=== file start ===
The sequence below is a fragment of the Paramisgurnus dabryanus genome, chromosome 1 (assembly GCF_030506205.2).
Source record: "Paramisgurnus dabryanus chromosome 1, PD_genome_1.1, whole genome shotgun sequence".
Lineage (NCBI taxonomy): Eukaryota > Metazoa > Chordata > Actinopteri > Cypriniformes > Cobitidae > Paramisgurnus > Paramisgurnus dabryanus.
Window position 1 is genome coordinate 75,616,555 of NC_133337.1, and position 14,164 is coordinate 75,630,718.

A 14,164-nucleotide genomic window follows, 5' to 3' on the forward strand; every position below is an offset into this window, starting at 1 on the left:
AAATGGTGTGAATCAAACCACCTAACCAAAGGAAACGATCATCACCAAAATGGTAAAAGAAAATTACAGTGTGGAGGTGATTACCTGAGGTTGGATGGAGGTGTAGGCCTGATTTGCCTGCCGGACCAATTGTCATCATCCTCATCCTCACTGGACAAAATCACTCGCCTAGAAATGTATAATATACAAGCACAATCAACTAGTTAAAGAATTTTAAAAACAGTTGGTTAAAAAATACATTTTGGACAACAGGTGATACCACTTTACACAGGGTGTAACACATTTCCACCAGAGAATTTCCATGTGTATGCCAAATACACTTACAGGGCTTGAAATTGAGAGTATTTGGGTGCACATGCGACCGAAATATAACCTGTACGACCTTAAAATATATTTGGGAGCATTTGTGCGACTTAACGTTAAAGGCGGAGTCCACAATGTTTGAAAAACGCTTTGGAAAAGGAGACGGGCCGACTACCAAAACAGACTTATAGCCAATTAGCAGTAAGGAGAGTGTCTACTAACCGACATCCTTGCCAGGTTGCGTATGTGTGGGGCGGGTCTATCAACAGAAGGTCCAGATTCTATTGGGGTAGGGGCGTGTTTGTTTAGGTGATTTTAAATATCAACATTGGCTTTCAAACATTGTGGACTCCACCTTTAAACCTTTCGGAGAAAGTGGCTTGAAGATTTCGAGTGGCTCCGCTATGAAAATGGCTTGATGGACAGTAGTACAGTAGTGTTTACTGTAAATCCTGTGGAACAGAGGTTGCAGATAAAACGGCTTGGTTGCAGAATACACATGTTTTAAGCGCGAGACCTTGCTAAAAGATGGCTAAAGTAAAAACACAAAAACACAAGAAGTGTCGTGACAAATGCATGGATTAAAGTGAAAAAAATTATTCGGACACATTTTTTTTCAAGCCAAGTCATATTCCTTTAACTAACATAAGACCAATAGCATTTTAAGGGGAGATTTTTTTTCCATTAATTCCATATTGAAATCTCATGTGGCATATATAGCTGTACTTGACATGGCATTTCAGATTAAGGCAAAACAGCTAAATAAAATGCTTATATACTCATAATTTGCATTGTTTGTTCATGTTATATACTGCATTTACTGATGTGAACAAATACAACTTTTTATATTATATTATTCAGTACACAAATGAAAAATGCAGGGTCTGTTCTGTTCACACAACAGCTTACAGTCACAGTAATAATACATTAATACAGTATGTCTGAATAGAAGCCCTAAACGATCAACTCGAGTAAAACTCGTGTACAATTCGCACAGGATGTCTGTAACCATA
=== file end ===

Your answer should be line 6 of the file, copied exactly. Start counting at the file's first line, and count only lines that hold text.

AAATGGTGTGAATCAAACCACCTAACCAAAGGAAACGATCATCACCAAAATGGTAAAAGAAAATTACAGTGTGGAGGTGATTACCTGAGGTTGGATGGAGGTGTAGGCCTGATTTGCCTGCCGGACCAATTGTCATCATCCTCATCCTCACTGGACAAAATCACTCGCCTAGAAATGTATAATATACAAGCACAATCAACTAGTTAAAGAATTTTAAAAACAGTTGGTTAAAAAATACATTTTGGACAACAGGTGATACCACTTTACACAGGGTGTAACACATTTCCACCAGAGAATTTCCATGTGTATGCCAAATACACTTACAGGGCTTGAAATTGAGAGTATTTGGGTGCACATGCGACCGAAATATAACCTGTACGACCTTAAAATATATTTGGGAGCATTTGTGCGACTTAACGTTAAAGGCGGAGTCCACAATGTTTGAAAAACGCTTTGGAAAAGGAGACGGGCCGACTACCAAAACAGACTTATAGCCAATTAGCAGTAAGGAGAGTGTCTACTAACCGACATCCTTGCCAGGTTGCGTATGTGTGGGGCGGGTCTATCAACAGAAGGTCCAGATTCTATTGGGGTAGGGGCGTGTTTGTTTAGGTGATTTTAAATATCAACATTGGCTTTCAAACATTGTGGACTCCACCTTTAAACCTTTCGGAGAAAGTGGCTTGAAGATTTCGAGTGGCTCCGCTATGAAAATGGCTTGATGGACAGTAGTACAGTAGTGTTTACTGTAAATCCTGTGGAACAGAGGTTGCAGATAAAACGGCTTGGTTGCAGAATACACATGTTTTAAGCGCGAGACCTTGCTAAAAGATGGCTAAAGTAAAAACACAAAAACACAAGAAGTGTCGTGACAAATGCATGGATTAAAGTGAAAAAAATTATTCGGACACATTTTTTTTCAAGCCAAGTCATATTCCTTTAACTAACATAAGACCAATAGCATTTTAAGGGGAGATTTTTTTTCCATTAATTCCATATTGAAATCTCATGTGGCATATATAGCTGTACTTGACATGGCATTTCAGATTAAGGCAAAACAGCTAAATAAAATGCTTATATACTCATAATTTGCATTGTTTGTTCATGTTATATACTGCATTTACTGATGTGAACAAATACAACTTTTTATATTATATTATTCAGTACACAAATGAAAAATGCAGGGTCTGTTCTGTTCACACAACAGCTTACAGTCACAGTAATAATACATTAATACAGTATGTCTGAATAGAAGCCCTAAACGATCAACTCGAGTAAAACTCGTGTACAATTCGCACAGGATGTCTGTAACCATA